This article discusses chronic fatigue syndrome and how to apply for and successfully receive disability for this debilitating condition.

There are many people that suffer with Chronic Fatigue Syndrome, but most are not aware that they qualify to get disability for their illness. Chronic Fatigue Syndrome Disability (CFSD) can be a very debilitating condition and can render one incapacitated. In fact, many people are so incapacitated that they are unable to carry on with their daily lives (including working and supporting themselves and their families). With this in mind, filing for and receiving disability may be one’s only option.

The problem, however, is that filing for disability can be a tiring and frustrating experience, and it may take a long time to get approved. Sometimes it can take up to three tries to get your disability approved. This is because many people don’t consider CFS a real illness. Those who suffer from it, however, most surely know that it is! With this in mind, many people give up after the first rejection, but one rejection is no reason to throw in the towel.

If you’re considering applying, one of the key things that you need to do is make sure that your illness prevents you from making over $900 a month and that your condition is so severe that it prevents you from engaging in normal activities. In addition, you’ll need to have everything documented to ensure that there are no gaps in your paperwork. This includes signed document statements as well as medical treatments, employment logs, etc. Put all this information together and be ready to defend your case.

Also, you must have persistence and don’t ever give up if you are first told that you do not have a case. You have to keep in mind that just because not everyone understands the debilitating effects of CFS doesn’t mean that your illness doesn’t exist. People who review your case are paid to ensure that no one files false claims, so they will put you through the ringer. They typically look for reasons to deny your case. It is up to you to provide them with reasons they should approve it. Therefore, if you are first told “no,” it doesn’t necessarily mean “no”. It just means that you have to try harder and be more diligent with your reapplication.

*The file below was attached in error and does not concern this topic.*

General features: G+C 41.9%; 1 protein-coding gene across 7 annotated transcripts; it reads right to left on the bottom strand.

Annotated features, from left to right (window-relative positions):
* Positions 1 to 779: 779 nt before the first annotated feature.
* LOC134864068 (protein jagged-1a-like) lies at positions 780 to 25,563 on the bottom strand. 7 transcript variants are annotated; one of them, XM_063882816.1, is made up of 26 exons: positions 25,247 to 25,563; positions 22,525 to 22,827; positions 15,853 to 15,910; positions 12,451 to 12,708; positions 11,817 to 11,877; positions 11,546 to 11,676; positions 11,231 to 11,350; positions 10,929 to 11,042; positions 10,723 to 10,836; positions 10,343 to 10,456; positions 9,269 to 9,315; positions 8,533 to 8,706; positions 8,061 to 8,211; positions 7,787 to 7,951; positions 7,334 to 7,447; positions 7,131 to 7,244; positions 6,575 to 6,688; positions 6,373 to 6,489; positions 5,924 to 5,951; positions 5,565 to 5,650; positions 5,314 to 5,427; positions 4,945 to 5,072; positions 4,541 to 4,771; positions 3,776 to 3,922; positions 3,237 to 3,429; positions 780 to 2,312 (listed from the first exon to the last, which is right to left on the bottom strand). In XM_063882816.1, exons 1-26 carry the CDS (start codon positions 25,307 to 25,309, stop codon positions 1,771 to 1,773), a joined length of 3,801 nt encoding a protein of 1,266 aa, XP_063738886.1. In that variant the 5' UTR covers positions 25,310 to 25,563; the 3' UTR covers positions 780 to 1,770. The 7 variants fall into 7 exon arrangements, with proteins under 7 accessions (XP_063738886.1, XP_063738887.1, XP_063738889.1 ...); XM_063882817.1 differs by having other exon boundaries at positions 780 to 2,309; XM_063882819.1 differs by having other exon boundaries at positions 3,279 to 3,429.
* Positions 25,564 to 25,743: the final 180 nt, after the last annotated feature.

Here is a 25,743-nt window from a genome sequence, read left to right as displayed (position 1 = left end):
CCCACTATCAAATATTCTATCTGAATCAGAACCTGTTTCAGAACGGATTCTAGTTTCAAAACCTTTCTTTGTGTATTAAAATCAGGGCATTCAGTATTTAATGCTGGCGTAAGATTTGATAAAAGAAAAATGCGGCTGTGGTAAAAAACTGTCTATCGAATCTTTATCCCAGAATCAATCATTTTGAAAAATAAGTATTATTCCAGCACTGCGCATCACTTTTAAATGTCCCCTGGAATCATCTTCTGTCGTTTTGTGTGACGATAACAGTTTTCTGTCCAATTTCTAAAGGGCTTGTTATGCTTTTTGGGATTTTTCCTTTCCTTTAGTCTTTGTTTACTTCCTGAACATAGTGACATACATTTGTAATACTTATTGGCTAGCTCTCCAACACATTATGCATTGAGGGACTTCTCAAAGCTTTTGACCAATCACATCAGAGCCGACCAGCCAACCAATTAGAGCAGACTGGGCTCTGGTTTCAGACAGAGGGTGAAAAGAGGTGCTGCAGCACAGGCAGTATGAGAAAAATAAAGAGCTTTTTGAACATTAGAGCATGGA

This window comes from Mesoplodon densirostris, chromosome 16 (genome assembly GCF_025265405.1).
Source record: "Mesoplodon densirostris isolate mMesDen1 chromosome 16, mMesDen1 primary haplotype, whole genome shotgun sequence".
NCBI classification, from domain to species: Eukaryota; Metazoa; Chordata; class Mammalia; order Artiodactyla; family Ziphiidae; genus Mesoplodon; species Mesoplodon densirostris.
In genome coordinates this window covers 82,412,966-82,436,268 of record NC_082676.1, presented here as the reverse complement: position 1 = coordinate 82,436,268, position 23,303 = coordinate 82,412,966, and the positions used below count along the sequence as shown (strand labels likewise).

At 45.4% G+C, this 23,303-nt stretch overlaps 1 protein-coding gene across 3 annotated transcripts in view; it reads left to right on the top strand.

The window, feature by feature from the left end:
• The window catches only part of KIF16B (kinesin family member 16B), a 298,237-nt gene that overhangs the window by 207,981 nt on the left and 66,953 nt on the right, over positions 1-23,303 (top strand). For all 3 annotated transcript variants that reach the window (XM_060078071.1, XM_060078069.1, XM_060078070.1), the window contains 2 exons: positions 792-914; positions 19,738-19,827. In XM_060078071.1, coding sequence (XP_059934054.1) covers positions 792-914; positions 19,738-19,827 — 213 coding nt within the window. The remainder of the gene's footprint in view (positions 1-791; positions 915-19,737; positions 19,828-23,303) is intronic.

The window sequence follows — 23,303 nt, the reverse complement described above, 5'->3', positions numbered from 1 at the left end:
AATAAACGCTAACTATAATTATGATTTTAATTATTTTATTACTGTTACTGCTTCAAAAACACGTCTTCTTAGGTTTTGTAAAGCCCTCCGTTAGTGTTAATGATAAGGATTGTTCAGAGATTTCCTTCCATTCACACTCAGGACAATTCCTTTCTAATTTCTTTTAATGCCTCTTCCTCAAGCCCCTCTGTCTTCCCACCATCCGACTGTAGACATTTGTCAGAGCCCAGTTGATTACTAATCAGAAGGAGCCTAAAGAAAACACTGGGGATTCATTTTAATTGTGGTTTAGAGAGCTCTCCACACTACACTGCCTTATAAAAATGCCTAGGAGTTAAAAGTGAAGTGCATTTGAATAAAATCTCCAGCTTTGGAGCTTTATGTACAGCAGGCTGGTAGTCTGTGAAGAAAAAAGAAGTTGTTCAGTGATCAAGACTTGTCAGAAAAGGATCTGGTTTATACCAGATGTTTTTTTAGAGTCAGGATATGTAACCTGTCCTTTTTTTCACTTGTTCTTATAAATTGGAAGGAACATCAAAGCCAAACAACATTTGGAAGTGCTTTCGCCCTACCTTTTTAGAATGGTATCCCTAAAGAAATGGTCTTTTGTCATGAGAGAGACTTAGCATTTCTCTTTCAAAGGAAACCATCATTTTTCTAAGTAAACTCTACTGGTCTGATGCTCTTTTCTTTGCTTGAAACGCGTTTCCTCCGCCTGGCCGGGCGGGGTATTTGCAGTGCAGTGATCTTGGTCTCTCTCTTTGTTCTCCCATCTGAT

The key to trying harder is determining why you were denied and working with your physician or health care professional to provide additional information to prove your illness. Most of the paperwork is really trial and error, so to speak. You do not know exactly what they are looking for until you submit your paperwork. However, if you submit as much evidence as you can, your chances of being approved become much higher.

My best advice is to talk with your doctor about the whole situation, preferably one who has had patients that have been approved for CFS disability in the past. After all, they are most familiar with filing papers for disability, so they generally know what is needed. Then, be fastidious in your medical records as they will look for good documentation on your condition and why it is considered debilitating. Why can’t you work? How long will you be unable to work? What compensation are you looking for? These are just a few questions that you will be up against.

Successful cases are based on the severity of your condition, so the more your doctor puts it in writing the better off your chances of approval. In some instances, you may find that you need to hire a good attorney to represent your case. Many firms offer free consultation and charge you nothing if the case is lost. Shop around to see who has the best reputation for cases won and make sure that they aren’t just out for the share of money they will get from winning the case. Talk with your doctor as they usually have a good idea of what you are up against and how you need to approach the situation.

Kristi Patrice Carter is an experienced marketing consultant and copywriter that has been battling Chronic Fatigue Syndrome/Fibromyalgia for over 2 years. She created [] to assist others who are experiencing this debilitating condition or hoping to avoid a relapse of symptoms after a symptom-free time. Learn more about Chronic Fatigue Relapse.

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